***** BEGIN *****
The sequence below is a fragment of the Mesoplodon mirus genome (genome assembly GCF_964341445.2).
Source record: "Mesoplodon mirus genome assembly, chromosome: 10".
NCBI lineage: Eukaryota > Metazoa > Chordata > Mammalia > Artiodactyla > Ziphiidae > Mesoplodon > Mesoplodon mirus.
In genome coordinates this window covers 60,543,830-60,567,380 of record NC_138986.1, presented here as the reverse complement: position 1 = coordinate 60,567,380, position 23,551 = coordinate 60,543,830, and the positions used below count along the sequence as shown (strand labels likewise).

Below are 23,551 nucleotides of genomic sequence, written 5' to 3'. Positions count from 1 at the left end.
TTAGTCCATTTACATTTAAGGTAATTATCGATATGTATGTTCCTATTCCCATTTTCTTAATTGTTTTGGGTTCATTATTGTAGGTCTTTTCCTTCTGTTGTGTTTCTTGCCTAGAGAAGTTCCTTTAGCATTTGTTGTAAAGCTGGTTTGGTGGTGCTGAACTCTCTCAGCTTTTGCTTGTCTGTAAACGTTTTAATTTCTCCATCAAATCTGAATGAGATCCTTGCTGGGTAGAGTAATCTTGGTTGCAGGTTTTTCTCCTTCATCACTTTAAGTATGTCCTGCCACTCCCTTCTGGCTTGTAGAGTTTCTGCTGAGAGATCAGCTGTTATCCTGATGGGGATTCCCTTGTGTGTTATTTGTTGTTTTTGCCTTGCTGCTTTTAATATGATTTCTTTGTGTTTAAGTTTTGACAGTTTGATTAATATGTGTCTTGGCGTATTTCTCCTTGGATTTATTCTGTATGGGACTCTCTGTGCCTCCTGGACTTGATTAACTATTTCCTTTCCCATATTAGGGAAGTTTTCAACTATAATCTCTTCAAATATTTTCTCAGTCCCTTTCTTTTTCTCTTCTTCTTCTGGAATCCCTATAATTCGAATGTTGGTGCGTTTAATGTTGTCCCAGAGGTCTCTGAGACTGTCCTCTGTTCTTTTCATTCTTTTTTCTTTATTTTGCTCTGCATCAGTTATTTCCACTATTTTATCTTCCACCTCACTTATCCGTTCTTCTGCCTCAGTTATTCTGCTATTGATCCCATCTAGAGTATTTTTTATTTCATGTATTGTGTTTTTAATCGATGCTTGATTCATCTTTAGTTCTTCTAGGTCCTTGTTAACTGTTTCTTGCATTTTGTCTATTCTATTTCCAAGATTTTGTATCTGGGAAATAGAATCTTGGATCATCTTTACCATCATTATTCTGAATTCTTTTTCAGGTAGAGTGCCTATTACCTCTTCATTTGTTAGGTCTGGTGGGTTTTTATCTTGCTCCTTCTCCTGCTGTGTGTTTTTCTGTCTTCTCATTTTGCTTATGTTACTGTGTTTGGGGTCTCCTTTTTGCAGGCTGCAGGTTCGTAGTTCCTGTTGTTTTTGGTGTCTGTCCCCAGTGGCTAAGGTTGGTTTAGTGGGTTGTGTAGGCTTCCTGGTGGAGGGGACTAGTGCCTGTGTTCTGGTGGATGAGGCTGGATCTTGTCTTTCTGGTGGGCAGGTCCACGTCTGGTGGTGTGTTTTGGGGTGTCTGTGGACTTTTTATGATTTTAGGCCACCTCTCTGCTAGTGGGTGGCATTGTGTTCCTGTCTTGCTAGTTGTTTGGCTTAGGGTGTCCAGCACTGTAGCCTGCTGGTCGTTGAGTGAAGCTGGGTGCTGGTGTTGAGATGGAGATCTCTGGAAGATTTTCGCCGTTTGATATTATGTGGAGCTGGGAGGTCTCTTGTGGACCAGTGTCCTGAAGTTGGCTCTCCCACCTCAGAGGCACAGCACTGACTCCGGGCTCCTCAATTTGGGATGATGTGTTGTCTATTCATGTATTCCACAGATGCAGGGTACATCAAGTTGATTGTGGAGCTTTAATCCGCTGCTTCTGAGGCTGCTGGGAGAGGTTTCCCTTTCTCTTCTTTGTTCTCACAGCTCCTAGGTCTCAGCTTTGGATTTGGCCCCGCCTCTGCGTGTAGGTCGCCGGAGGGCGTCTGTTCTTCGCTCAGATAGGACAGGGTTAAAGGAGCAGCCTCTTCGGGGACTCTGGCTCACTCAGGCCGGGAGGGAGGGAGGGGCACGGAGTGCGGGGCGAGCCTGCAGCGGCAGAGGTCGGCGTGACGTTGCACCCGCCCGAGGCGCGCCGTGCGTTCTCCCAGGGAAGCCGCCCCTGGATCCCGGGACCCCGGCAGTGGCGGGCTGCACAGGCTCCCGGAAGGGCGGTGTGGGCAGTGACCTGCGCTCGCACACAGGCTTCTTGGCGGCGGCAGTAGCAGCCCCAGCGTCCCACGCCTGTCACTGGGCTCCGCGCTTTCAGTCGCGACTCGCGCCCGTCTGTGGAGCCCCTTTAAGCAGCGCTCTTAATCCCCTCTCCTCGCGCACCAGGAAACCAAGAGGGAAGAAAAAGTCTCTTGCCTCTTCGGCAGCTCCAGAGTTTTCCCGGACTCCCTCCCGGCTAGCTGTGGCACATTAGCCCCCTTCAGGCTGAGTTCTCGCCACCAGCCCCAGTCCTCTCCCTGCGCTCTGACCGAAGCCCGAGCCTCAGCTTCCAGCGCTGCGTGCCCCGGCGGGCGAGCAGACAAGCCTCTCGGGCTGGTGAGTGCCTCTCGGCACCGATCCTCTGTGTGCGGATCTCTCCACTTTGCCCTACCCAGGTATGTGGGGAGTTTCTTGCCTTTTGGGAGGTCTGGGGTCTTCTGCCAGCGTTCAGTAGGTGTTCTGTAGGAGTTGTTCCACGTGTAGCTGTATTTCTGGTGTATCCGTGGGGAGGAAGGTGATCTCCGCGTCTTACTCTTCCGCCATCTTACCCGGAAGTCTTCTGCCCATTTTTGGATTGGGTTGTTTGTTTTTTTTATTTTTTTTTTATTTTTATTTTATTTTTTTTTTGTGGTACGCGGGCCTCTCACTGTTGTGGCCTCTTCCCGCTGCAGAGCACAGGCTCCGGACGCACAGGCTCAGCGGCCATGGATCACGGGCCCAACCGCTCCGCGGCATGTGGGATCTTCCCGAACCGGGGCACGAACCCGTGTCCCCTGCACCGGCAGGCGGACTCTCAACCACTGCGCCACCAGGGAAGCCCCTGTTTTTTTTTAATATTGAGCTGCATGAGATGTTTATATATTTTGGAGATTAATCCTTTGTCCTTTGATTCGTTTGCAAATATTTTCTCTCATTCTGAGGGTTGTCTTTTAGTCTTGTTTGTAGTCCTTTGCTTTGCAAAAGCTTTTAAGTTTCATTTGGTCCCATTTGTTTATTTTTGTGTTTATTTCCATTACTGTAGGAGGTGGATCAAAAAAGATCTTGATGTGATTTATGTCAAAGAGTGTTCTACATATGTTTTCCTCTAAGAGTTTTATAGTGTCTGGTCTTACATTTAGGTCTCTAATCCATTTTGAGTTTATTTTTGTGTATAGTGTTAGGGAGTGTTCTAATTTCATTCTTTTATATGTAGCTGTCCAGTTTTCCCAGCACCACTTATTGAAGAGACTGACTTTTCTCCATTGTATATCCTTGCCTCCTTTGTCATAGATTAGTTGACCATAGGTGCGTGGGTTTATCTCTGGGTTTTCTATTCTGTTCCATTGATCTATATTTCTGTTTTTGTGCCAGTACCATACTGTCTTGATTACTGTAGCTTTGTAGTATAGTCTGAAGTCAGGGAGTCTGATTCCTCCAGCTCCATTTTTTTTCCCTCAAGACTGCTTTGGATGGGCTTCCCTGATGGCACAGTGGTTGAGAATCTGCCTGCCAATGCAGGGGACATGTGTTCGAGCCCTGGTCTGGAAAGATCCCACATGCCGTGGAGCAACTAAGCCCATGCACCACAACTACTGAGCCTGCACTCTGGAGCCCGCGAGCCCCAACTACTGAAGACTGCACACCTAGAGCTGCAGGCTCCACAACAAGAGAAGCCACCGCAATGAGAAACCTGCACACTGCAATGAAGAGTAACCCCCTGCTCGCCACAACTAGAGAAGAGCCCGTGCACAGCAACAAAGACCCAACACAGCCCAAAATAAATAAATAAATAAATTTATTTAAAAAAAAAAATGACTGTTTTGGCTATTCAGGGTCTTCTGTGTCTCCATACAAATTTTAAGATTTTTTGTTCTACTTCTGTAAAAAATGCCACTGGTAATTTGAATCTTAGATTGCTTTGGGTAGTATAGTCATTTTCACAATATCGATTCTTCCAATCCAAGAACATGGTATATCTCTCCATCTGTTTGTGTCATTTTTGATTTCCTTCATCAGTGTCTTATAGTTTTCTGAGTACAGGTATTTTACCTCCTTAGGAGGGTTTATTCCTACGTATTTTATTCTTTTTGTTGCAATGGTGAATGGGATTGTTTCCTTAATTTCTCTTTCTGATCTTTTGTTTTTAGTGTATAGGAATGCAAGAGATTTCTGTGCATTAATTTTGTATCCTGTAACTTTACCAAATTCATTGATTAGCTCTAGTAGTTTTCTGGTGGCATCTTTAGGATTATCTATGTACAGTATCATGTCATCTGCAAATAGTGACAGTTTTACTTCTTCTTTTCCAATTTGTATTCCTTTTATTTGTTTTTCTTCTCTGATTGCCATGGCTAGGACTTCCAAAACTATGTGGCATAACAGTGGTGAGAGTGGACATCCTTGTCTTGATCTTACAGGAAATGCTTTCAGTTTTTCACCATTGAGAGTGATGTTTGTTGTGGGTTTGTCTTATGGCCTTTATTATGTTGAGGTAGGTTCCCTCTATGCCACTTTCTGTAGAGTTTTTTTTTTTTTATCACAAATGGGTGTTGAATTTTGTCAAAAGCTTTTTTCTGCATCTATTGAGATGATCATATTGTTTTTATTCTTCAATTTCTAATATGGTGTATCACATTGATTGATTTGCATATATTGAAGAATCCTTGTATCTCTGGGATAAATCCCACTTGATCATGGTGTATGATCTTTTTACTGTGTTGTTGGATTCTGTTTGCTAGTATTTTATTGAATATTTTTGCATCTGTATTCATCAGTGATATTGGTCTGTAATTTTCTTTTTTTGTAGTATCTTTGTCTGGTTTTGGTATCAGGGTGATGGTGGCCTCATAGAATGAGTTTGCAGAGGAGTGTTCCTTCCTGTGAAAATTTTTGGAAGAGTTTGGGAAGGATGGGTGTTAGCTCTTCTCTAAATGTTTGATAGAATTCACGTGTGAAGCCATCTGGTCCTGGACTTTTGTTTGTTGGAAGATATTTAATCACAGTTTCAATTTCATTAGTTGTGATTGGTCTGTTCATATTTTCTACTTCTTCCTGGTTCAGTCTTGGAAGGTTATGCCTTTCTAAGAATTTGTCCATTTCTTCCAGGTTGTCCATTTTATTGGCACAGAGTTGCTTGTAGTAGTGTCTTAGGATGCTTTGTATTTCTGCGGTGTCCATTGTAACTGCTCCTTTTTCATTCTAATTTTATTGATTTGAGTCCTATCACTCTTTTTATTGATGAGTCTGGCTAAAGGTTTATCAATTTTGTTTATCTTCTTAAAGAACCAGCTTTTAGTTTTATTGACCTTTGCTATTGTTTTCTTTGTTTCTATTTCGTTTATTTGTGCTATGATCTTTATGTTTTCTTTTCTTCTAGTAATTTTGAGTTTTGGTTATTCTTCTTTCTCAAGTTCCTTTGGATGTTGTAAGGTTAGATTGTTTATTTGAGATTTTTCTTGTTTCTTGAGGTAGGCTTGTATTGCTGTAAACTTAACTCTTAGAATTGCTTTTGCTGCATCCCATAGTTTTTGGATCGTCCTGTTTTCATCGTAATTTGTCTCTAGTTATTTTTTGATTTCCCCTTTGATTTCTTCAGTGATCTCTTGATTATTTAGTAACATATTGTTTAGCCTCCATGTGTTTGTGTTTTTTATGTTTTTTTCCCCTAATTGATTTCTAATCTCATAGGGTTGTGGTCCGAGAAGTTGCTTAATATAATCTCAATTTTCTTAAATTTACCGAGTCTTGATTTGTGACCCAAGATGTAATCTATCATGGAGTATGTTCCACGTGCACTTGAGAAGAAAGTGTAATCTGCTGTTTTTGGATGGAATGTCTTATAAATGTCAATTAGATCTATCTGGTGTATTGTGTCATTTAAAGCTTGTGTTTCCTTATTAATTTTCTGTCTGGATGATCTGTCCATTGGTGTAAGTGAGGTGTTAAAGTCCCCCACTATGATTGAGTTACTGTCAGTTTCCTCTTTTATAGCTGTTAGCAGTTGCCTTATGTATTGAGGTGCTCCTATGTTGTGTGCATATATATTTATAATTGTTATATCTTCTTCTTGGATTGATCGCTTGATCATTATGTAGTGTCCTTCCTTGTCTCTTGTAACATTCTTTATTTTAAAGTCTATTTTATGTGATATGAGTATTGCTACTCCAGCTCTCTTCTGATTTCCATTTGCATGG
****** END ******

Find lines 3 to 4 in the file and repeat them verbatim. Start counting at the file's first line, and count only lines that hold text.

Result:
NCBI lineage: Eukaryota > Metazoa > Chordata > Mammalia > Artiodactyla > Ziphiidae > Mesoplodon > Mesoplodon mirus.
In genome coordinates this window covers 60,543,830-60,567,380 of record NC_138986.1, presented here as the reverse complement: position 1 = coordinate 60,567,380, position 23,551 = coordinate 60,543,830, and the positions used below count along the sequence as shown (strand labels likewise).